A first birthday is a powerful marker of time. When you have a baby, you have a new way to measure a year: in weight gain, in consonant sounds, in sleep patterns and in spoonfuls of purée. Each month takes on new color.
In August, Clara laughed. In January, she ate bananas and avocados. In May, out popped a gap-toothed smile. In July, she hugged me back. Constant surprises.
I filled an album with first-year photos and we flipped through it with great fascination. Most change is sneaky. This kind of change is bold and blatant, letting us in on the secret. Clara’s transformation over one year holds as much drama as a time-lapse of an exotic flower–from nothing seedling to gorgeous bloom in minutes, like magic.
Some friends (also multicultural couples with very young children) came over to celebrate on Bastille Day, the day before Clara’s actual birthday on the 15th. The plans were last-minute, made less than a week before when we were picnicking in the park under Lebanon cedars, the kids playing on blankets.
Keeping the birthday low-key, just Victor and I, suddenly seemed a shame. We needed to celebrate this wild year. It wasn’t just Clara who had changed. We had survived a year of thinking like parents, solving new problems, creating a family culture (which, for awhile, just meant we played rock-paper-scissors to determine who had to change an absolutely vile diaper). My friends were enthusiastic, understanding the significance of this day–especially, maybe, when living abroad–and so it was planned.
We had a little fiesta. I hung up the sunny decorations my mom had thriftily sent from the States in separate standard envelopes. Adriana, who’s Mexican and American, and who seems to have a natural talent for celebration, brought pico de gallo and guacamole and rosé. As soon as she arrived, she stood in my kitchen frying cheese quesadillas for a crowd. Victor made empanadas and prepared mangos and pineapple. I made tre leches cake with luscious whipped cream on top (made by shaking cold cream in a chilled jar like there’s no tomorrow–in the absence of a mixer, try this–it works!).
Seven adults and three people between the ages of one and two was about all our small apartment could handle. The three little ones played, crawling and stumbling over each other, flinging toys, eating fruit. The rest of us sat wherever there was room, sweating as the 4 pm July sun burned through the windows. We balanced plates just out of reach of six chubby fists. The cat, in shock, fled the scene.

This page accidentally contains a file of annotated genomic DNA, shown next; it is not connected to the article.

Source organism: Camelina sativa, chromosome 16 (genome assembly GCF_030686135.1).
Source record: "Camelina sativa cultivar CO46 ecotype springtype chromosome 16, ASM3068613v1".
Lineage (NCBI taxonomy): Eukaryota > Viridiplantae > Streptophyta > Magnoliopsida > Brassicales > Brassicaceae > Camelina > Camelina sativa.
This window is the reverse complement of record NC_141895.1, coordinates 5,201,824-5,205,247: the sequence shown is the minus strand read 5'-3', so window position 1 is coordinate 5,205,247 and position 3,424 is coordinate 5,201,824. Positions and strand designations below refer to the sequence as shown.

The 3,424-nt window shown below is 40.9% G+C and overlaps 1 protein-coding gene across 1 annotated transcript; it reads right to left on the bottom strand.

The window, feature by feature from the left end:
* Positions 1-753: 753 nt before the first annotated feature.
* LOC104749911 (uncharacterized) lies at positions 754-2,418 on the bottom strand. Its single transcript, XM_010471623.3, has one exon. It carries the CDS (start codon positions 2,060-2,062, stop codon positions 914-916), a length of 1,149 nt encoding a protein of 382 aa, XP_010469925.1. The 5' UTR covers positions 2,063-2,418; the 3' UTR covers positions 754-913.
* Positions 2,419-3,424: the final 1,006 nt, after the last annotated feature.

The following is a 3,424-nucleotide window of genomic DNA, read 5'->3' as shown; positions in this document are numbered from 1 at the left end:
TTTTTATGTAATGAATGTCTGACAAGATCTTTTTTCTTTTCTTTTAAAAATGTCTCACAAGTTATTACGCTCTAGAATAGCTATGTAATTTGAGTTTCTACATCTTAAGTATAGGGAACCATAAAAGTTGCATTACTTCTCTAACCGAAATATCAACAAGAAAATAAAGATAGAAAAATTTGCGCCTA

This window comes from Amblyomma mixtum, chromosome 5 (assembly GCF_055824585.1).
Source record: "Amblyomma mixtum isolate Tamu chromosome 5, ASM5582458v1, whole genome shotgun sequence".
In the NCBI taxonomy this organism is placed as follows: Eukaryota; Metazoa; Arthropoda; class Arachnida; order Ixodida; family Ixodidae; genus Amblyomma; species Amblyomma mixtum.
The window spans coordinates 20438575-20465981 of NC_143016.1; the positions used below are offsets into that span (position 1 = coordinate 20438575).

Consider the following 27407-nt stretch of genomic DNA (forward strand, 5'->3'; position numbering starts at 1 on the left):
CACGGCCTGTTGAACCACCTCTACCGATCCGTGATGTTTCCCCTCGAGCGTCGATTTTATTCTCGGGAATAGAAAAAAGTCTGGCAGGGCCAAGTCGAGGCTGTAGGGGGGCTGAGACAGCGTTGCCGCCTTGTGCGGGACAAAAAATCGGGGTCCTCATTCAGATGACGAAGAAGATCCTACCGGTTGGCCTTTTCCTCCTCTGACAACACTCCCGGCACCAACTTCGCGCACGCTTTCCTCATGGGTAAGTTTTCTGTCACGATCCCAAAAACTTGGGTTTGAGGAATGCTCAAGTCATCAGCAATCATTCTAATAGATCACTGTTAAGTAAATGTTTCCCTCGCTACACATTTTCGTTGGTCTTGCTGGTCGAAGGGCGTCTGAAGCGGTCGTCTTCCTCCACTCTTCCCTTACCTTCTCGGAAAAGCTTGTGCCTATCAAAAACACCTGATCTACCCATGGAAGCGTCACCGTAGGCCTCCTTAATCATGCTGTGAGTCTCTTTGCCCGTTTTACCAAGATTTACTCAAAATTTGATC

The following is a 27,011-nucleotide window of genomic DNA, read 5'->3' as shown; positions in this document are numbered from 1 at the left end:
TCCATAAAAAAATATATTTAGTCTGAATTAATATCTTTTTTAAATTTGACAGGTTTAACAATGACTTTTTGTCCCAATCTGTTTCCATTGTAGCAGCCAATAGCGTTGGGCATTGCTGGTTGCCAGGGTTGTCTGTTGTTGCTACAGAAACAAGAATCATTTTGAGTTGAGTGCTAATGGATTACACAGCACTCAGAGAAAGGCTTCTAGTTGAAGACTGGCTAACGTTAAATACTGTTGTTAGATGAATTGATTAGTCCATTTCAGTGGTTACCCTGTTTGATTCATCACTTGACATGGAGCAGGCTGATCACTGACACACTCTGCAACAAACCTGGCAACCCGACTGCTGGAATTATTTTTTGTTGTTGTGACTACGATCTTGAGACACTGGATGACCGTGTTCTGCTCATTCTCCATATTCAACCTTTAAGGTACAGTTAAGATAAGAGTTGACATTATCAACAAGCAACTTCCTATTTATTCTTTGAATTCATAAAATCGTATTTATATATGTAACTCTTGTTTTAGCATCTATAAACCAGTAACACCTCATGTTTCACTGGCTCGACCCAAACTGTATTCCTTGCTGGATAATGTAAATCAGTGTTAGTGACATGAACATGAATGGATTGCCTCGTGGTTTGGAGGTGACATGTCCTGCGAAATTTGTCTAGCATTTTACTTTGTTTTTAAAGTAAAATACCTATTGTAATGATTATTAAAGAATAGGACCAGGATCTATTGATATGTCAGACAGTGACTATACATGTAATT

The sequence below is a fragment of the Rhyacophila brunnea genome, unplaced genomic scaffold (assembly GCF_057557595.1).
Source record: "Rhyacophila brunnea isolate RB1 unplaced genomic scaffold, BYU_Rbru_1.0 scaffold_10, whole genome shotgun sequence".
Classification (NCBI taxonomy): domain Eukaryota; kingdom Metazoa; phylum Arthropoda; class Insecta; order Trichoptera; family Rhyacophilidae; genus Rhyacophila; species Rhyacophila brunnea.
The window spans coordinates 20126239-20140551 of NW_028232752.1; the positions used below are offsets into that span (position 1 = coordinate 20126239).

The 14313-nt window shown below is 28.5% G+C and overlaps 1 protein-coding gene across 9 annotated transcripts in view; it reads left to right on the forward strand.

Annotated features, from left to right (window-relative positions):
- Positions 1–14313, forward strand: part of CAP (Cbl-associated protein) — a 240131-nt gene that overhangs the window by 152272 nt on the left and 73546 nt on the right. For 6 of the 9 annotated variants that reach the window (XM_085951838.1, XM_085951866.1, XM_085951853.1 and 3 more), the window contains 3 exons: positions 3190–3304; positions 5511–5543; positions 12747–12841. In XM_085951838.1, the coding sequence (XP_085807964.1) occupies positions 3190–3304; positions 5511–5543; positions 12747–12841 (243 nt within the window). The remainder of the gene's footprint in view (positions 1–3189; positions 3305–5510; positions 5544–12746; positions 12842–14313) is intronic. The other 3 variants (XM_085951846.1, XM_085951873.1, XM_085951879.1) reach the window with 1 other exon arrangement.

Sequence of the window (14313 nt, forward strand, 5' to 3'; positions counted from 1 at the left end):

When Clara was just about depleted, we hurried her to her highchair. We sang–first in English, then in French. Victor and I, the sweaty, joyful, proud parents, grinned for the camera while Clara sobbed, overwhelmed by so much noise and attention. Things were better when we cut her a fat square of tre leches cake. She gobbled down every crumb, whipped cream dotting her nose. We served seconds of cake before the babies brought the afternoon to a close by collectively deciding it was time for a nap.
It is a new skill, this learning how to follow a conversation with one eye always on a small, ornery person–or a couple of them. This anticipating danger or just the likelihood that someone will pitch a toy off the balcony if given the chance. As our guests stood to leave they surveyed the scene with some regret.
“I feel bad…your house was perfect when we got here and look at this!” We looked. It certainly made an impression, that was true. Victor said it perfectly when he responded, “Well, I think we’re just going to have to get used to this.”
Clara, in her first year, has accompanied me to the Louvre, to Abbot Kinney boulevard, to a blues festival, to a crowded Kansas City BBQ restaurant. When she turned one I saw the end of all that. Or at least the end of the ease of all that. There’s to be no more letting her sleep in a stroller as we linger over coffee or dinner. Her presence will be felt.
The past few weeks have seen her throwing food–motivated by a simple fascination with gravity. She’s been emptying any box or basket she can find of all its contents. Helping herself to a snack from the pantry. Pouring water on the ground and playing in it. Producing quite a terrifying troll-growl when she wants more grapes. She gets bored, now. She likes sitting in her stroller but it must be rolling, giving her new sights to see.
We’re going to have to get used to this.
Her new skills and capabilities bring new joys as well as new frustrations–for her, for us. But the other night while I am putting her to bed after a tiresome afternoon, I hold her close and think that it is like holding the future. She is pure possibility. She smells of her dinner–butter and parmesan on pasta. She looks up at me in the evening dim, bright round face glowing like the moon. She lays her cheek against my collarbone. The curls at her neck are damp from the sweat of summer. I think–savor this! I think–this, here, is the good life.